In addition to data security another risk that is top of mind, especially for stakeholders in the TMT Sector, is IP protection. Deutsche Bank's Brian Mulligan shared the perspective that in order for cloud based services to become one of the primary distribution channels for first run television and movie content, the critical factors that will need to be addressed are security, IP protection, cultural biases (towards traditional consumptions platforms) and windowing. Issues surrounding IP protection are expected to become more prevalent with the growth of cloud based content delivery services such as Apple's iCloud music service, which will enable users to store music libraries on Apple's servers that can be accessed over the Internet from a variety of devices8.
Building businesses on the back of infrastructure providers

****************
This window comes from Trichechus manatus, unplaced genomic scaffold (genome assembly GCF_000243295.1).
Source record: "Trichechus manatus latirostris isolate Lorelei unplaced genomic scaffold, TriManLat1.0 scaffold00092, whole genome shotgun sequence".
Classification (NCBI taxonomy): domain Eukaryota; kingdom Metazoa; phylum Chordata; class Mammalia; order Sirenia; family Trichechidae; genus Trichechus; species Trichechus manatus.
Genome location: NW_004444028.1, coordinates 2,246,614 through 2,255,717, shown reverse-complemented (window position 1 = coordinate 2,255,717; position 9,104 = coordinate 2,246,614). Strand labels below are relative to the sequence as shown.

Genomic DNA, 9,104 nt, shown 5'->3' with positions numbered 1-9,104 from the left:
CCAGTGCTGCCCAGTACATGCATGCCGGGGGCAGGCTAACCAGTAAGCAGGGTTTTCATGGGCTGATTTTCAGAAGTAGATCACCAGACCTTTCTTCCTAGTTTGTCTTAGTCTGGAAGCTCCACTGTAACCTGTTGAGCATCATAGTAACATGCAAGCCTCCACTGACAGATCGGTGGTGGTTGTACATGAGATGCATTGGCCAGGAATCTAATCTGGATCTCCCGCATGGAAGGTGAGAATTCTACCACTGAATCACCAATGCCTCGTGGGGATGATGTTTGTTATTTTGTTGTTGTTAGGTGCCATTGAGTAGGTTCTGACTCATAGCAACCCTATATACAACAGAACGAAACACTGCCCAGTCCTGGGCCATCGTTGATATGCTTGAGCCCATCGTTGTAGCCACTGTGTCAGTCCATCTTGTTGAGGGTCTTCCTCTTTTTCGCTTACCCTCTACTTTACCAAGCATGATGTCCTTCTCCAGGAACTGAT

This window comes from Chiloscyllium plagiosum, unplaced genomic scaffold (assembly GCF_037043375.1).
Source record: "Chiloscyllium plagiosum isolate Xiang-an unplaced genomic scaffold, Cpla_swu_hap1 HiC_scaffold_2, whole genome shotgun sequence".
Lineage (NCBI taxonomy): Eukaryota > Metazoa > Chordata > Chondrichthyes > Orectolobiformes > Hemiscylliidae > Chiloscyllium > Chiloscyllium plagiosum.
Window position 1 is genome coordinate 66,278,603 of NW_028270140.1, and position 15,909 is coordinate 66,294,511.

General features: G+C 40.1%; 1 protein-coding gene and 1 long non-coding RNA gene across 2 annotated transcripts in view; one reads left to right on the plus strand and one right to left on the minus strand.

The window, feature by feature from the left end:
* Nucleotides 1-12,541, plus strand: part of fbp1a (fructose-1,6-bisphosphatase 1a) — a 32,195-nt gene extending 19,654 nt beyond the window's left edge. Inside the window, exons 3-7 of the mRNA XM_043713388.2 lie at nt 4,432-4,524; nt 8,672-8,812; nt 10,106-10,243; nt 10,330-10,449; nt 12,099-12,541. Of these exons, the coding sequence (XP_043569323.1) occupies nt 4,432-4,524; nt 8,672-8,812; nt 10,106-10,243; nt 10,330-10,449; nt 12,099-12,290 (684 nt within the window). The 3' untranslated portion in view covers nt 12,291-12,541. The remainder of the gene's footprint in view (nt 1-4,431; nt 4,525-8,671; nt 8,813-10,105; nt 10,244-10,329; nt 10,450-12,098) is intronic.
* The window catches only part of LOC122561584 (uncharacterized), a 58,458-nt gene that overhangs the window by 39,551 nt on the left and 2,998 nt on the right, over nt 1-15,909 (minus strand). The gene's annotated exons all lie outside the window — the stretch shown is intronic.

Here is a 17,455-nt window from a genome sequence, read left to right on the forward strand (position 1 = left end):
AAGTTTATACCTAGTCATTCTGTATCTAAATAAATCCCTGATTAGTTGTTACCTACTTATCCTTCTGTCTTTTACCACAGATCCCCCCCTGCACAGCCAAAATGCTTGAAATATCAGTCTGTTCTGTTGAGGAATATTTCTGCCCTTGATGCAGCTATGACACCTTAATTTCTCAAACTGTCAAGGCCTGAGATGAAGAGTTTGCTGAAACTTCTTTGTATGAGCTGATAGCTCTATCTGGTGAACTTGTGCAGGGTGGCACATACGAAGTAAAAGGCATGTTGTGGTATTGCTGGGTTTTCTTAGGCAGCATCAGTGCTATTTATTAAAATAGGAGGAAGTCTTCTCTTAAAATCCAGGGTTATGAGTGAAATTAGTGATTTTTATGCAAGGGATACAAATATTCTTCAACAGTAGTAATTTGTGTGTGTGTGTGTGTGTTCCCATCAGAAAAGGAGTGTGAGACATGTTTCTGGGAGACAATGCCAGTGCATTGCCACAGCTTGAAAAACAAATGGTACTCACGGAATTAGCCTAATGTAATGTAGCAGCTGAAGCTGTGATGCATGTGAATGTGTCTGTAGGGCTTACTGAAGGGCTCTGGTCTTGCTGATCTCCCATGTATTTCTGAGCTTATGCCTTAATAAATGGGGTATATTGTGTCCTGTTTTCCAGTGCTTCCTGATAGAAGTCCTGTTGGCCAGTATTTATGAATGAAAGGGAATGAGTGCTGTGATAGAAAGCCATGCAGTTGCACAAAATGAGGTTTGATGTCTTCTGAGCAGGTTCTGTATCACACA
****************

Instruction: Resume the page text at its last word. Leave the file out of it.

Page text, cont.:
All of the investment bankers that we spoke to believe that we are still in the early stages of the cloud computing business evolution, and they anticipate a growth in both internal investment and M&A activity. Guggenheim's Andrew Decker anticipates that there will continue to be significant demand for capital to build data centers and provide connectivity. At the other end of the spectrum, start up businesses will emerge to provide unique services or incremental technology improvements that leverage the existing cloud infrastructure, as well as businesses that can be built around the exploitation of by-products of the cloud – such as the data about usage (valuable usage data is generated as a "by-product" of conducting business over a network). As Stu Goldstein put it, there are great opportunities to "build businesses on the back of the infrastructure providers," and since the infrastructure already exists the costs of entry into the cloud computing space have come down. Rackspace has been aggressively promoting the potential of the OpenStack cloud platform to spawn new businesses using open API's and software9. There have already been some significant (multi-billion dollar) deals in the cloud computing sector, including Verizon's acquisition of Terramark and Microsoft's purchase of Skype. Andrew Decker expects to see more deals where, in addition to large software companies, network operators with large customer bases (such as telcos and cable companies) will move to acquire smaller cloud oriented service providers to be able to address the growing demands of their customers for cloud based services. Time Warner Cable's recent acquisition of Navisite (a managed and cloud hosting company), is another example of this trend. The rapid growth and evolution of cloud computing capabilities are driving vendors to compete through technological innovation and the development of new business models to meet the needs of different customers.10 Stu Goldstein also believes that growing customer demand and sophistication will force traditional players to acquire the smaller companies that emerge as leading innovators (e.g., in security or applications). With all of this innovation, growth and consolidation, will come capital raising, joint ventures, strategic alliances and M&A transactions.